Originally published 1996. Author is psych professor at Bamberg.
Focuses on failure modes in complex systems.
Much of the book is based on two groups of experiments:
In the first group subjects become dictators of fictional towns or countries. Not clear how the results of their actions are decided - seems to be much room for experimenters to influence which behaviors are successful. The analysis is post-hoc and mostly quantitative. Probably best to think of these as exploratory studies.
In the second group subjects are asked to make predictions about or attempt to control simple dynamical systems. These seem better controlled, since the behavior of the system is clear defined. Again, the analysis is post-hoc and mostly quantitative. Would be interesting to see if these have been repeated at scale.
Still, many of the failure modes in the book seem worth considering even without knowing their prevalence.
Systems are prone to human failure when they are:
- Complex - many variables, high degree of interdependence. Is subjective, relative to skill/understanding eg driving a car is complex to a beginner.
- Dynamic - evolving over time. Humans are much stronger with spatial relationships than with temporal relationships. Symptom is focus on current state rather than trajectory. (Analogously, passing laws without considering the incentives produced.)
- Intra-transparent - no direct access to / measurement of variables.
- Misunderstood. Humans make assumptions, have incorrect knowledge and are resistant to discovering that their model of reality is wrong.
Parts of decision-making:
- Formulate goals
- Formulate models and gather information
- Predict and extrapolate
- Plan and execute actions
- Review effects
Ways to fail in goal-setting:
- Unclear goals eg ‘promote peace’ is not sufficiently precise to decide between abstaining from a conflict and entering as a peacekeeping force.
- Missing implicit goals. ‘Stop insects from eating crops’ is an explicit goal. ‘Dont destroy the local ecosystem’ is an implicit goal - local ecosystem is currently fine so may be forgotten when weighing actions. Symptom is solutions that cause new problems.
- Poor prioritization of goals. Tend to focus on what we know how to solve or are comfortable working on. Opportunity costs.
- Goal degeneration. Immunized against admitting failure, so escape by shifting goalposts or goal inversion (“the famine is actually desirable, it will help correct the population imbalance”).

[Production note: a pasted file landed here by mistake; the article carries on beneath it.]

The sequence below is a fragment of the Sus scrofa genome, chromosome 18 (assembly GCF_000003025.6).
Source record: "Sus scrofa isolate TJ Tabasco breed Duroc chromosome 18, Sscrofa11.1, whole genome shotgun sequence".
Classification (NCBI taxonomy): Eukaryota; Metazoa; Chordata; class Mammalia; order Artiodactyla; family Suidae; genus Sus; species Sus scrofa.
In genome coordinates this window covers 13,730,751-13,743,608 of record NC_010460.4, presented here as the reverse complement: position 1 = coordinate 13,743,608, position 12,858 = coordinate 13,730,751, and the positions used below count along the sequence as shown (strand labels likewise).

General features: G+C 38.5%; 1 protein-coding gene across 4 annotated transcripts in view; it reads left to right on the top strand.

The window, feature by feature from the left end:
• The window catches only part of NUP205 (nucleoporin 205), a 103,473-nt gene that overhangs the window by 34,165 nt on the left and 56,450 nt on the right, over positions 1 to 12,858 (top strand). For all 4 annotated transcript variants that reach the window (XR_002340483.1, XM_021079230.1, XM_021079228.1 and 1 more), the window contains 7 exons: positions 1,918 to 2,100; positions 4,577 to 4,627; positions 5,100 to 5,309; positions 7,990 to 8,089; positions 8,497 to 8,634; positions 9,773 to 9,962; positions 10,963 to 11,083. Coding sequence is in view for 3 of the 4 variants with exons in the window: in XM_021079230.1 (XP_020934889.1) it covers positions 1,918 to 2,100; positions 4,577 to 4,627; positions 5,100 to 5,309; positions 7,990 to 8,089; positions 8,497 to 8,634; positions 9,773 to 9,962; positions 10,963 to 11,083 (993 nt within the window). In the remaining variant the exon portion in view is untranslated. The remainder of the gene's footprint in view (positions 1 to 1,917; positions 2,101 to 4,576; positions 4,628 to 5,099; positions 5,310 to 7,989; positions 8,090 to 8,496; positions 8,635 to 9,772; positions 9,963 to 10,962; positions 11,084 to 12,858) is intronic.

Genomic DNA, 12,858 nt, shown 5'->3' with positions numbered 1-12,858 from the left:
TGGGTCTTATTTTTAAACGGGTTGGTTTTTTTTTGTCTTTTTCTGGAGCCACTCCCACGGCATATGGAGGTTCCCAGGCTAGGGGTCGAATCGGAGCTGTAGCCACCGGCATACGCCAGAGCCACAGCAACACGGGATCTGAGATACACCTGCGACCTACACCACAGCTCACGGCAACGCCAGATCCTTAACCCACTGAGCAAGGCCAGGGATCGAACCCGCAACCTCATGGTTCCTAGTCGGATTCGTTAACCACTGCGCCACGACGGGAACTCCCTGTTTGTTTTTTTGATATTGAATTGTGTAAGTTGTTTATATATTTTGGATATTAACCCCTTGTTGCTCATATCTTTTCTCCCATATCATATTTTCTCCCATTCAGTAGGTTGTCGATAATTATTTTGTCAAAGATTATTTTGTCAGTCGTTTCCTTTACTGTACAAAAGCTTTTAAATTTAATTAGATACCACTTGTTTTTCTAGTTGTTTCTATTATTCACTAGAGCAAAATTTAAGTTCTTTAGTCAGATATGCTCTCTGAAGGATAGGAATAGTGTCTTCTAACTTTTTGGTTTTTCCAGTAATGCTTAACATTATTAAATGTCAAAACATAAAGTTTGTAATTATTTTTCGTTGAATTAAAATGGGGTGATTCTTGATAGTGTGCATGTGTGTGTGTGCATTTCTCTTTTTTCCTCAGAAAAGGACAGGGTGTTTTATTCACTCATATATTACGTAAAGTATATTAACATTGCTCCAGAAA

- Not recognizing contradictory goals. May be hard tradeoffs between two or more goals. Combined with narrow focus on one goal at a time, leads to seesawing.
Ways to fail in model building and review:
- Not building a model. In the second group of experiments some subjects don’t seem to actually hypothesize an internal model of the system at all, and instead have a crude behaviorist / correlational approach to mapping inputs to outputs.
- Overly reductive models. Rare for everything to reduce to one central variable eg employee happiness. But tempting to have a simple hammer to use for all decisions.
- Deconditionalizing. Fixing broken models by adding ever more conditions and escape clauses. Cf David Deutsch on bad explanations
Features of complex, dynamical systems: Feedback. Buffering. Critical vs indicator variables. Delayed response.
Ways to fail in planning
- Paralysis by analysis.
- Methodism. Over-reliance on simple algorithms that worked in past experience. Analogous to over-generalizing.
- Failing to generate options. Narrow framing.
Efficiency diversity - if planning all the way to the goal is infeasible, focus on plans which lead to states where there are many actions available (diverse) which have high chances of success (efficient). (Analogous to one-armed bandit approach to playing go.)
I didn’t really like the structuring of the book. Can we categorize these problems more helpfully?
- Setting goals. Recognizing implicit goals, tradeoffs between goals, opportunity costs. Prioritization.
- Ability to build/understand models. Most people have no experience of modeling even simple dynamical systems. Concepts like rates of change, feedback loops, phase spaces etc need to be learned and practiced. Control trajectory, not position.
- Tendency to build/update models. Failure to recognize complexity. Psychological obstacles to recognizing mistakes and reacting to them. Tendency towards bad explanations.